There was a rather surreal and premature finale to the biannual musical, We Will Rock You, in the Speech Hall on March 17th. The sell-out show had been scheduled to run for six performances but the rapid advance of measures to slow the advance of coronavirus meant that only the Monday matinee and evening performances actually took place in front of a full audience.
The cast and crew were called in on Tuesday morning and told the news, but they all took the decision that they did not want to end just like that, preferring to put on one final show even if it was to an empty Speech Hall barring technicians and others involved. There was the bonus that it would be filmed.
By the evening, which was prepared for with just as much enthusiasm as it had been a day earlier, two of the cast had had to withdraw with illness. Cam Reader was one, but up stepped Mt Scott, the director of drama, with script in one hand and wearing Cam’s wig, to fill in with increasing enthusiasm. Other gaps were seamlessly filled, with duets sung as solos and individuals singing others’ numbers.
Whereas the cast could have been forgiven for a less than fully committed show, they threw everything into it. Songs were belted, dances were full-on and the encore of Bohemian Rhapsody was something special. It was important for all involved to go out giving there all rather than with a simple announcement, and they did just that.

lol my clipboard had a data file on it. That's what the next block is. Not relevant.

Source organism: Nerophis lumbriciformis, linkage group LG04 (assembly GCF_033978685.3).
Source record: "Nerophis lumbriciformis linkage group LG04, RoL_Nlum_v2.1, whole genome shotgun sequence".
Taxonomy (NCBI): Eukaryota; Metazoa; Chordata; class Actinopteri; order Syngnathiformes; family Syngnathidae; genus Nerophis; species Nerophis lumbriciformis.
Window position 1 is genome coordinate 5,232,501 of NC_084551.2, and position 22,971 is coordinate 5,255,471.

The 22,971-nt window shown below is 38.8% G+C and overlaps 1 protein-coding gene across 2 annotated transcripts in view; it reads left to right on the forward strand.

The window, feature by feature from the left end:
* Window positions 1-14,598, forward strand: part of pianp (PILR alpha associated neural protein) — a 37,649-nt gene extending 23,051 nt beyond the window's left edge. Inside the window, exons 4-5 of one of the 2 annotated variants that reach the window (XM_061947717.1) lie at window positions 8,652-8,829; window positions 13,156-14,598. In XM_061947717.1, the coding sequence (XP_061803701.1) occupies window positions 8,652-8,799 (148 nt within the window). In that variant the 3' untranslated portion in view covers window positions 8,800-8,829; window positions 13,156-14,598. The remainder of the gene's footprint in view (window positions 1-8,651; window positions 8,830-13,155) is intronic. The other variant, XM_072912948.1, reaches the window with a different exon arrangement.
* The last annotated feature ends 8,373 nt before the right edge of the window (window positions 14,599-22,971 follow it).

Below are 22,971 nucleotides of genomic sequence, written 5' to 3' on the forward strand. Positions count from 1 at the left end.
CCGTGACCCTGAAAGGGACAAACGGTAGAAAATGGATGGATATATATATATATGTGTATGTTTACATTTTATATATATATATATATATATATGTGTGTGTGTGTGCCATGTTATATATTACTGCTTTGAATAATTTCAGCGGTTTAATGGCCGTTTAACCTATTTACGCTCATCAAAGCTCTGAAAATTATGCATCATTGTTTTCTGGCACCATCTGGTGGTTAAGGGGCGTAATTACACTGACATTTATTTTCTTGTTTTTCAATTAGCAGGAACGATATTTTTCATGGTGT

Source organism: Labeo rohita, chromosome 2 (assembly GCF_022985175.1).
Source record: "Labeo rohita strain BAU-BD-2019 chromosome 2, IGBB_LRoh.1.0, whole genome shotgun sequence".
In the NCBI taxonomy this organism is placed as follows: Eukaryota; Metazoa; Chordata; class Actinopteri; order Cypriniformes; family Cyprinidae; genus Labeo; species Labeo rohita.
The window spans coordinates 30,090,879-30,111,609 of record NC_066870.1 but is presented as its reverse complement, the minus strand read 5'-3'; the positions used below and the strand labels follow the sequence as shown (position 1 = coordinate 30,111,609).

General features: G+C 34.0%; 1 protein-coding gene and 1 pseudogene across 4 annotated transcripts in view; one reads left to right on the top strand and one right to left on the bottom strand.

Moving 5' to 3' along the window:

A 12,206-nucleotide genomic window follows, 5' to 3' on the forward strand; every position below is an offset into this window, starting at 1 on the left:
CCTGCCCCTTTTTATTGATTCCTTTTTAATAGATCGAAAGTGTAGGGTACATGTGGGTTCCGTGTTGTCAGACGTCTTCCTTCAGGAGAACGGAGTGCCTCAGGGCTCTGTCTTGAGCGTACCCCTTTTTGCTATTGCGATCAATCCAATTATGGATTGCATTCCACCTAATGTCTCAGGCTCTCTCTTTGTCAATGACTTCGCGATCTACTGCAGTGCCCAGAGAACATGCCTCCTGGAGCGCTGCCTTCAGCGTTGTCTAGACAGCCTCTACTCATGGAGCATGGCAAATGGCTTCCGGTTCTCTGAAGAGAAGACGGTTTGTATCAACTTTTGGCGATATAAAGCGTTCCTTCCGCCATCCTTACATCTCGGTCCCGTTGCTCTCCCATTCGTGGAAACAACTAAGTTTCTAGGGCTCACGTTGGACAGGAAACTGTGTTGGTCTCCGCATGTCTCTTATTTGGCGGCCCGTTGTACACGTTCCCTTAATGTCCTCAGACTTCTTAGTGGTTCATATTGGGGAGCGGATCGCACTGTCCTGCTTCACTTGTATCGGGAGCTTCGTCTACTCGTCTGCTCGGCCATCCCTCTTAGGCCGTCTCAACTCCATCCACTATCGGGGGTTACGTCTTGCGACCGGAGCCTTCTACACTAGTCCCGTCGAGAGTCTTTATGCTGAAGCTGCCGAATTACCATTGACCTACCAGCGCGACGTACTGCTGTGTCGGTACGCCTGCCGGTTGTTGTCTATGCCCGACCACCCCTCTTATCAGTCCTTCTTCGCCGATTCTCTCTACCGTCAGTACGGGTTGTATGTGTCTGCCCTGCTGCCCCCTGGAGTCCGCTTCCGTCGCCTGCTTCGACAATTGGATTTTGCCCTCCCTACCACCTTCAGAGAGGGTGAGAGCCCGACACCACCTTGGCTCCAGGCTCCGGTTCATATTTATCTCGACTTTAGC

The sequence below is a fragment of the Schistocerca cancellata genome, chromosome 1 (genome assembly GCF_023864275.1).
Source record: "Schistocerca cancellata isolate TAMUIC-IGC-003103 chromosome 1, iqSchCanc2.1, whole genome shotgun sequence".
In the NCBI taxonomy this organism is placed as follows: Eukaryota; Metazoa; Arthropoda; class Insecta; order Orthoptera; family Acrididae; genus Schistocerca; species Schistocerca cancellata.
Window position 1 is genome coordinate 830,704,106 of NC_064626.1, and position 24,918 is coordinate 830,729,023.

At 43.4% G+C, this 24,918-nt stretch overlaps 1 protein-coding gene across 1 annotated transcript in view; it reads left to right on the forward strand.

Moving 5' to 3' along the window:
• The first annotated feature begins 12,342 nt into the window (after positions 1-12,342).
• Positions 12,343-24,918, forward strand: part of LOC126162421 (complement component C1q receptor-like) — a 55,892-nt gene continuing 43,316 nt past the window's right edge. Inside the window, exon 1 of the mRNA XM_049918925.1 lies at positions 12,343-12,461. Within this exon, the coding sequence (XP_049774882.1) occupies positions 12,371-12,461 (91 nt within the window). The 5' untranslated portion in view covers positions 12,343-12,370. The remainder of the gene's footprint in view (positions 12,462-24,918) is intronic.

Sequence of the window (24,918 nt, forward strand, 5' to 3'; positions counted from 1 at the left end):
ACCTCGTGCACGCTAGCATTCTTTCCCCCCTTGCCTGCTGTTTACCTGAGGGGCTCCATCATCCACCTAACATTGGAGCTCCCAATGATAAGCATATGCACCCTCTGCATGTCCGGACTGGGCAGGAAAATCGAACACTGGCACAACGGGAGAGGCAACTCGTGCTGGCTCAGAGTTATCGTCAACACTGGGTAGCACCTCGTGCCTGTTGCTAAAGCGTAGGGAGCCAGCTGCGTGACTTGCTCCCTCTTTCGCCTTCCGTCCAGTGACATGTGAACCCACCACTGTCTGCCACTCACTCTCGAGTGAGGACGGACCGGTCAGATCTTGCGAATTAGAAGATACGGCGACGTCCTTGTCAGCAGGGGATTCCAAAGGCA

The final, most fitting, words are from drama graduate Dominique Chapman. “We didn’t know what the future would hold over the coming months, but in that last performance, fellow cast members and even teachers, held each other’s hands through exhaustion and anxiety, filled-in for missing cast members and sang their hearts out for each other in a show of selflessness that I’m sure many will never forget.
“We will all remember where we were in the world at this strange time, and whose hands we held for help and support; and we will all remember being in the Speech Hall that last night before Cranleigh locked down indefinitely, and the solidarity we experienced through our love for our friends, colleagues and the music.
“For as Freddie Mercury writes in Under Pressure: ‘Love dares you to change our way of caring about ourselves, this is our last dance, this is ourselves under pressure’ — and Cranleigh Drama was a testament to this lesson in the brief but fierce flame that was Cranleigh’s production of We Will Rock You.”